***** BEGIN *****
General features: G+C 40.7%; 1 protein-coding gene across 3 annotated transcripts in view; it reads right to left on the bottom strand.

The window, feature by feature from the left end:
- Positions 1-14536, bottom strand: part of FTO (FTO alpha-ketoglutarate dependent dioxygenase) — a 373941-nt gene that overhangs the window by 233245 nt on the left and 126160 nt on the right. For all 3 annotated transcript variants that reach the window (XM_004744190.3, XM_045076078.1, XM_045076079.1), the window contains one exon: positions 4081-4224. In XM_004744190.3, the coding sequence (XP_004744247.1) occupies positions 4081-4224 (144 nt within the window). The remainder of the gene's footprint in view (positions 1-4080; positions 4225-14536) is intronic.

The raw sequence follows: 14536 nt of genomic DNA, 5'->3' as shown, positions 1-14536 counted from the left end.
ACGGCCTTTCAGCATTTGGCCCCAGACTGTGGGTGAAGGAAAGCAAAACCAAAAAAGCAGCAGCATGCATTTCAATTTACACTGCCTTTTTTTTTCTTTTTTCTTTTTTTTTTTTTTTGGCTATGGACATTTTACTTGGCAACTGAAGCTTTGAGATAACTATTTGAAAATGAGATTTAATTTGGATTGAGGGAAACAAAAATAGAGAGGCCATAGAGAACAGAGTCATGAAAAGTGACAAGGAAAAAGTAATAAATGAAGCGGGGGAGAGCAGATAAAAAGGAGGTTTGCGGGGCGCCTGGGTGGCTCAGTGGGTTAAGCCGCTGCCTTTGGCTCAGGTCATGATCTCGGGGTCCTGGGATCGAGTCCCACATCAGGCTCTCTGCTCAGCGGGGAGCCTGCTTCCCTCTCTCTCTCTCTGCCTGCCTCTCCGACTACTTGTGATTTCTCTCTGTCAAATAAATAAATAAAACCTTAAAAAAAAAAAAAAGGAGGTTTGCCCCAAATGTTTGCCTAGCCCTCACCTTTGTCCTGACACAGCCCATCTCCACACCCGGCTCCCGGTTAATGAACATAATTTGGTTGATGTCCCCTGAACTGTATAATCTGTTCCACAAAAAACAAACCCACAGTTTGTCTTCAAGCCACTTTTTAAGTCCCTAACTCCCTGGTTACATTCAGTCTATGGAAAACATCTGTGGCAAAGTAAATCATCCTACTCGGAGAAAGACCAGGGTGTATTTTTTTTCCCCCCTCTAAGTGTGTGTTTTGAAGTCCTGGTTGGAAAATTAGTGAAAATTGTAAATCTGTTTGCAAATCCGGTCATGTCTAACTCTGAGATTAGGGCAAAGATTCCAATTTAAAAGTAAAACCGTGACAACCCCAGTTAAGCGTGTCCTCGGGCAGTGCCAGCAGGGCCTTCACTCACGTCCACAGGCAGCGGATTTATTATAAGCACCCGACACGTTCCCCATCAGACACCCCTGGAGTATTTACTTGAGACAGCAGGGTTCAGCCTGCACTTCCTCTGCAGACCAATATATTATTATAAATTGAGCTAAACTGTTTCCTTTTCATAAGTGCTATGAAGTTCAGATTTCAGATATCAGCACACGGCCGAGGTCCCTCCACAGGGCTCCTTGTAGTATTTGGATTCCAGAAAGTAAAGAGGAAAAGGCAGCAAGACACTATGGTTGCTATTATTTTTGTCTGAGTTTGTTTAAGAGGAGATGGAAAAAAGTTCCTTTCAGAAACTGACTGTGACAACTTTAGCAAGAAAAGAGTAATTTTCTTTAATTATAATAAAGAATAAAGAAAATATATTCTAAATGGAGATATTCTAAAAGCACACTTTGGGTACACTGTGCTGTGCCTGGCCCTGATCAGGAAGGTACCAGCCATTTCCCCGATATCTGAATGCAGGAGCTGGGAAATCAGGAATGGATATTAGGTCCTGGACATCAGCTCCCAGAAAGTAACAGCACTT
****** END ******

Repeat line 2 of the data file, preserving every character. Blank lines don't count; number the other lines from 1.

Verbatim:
The window, feature by feature from the left end: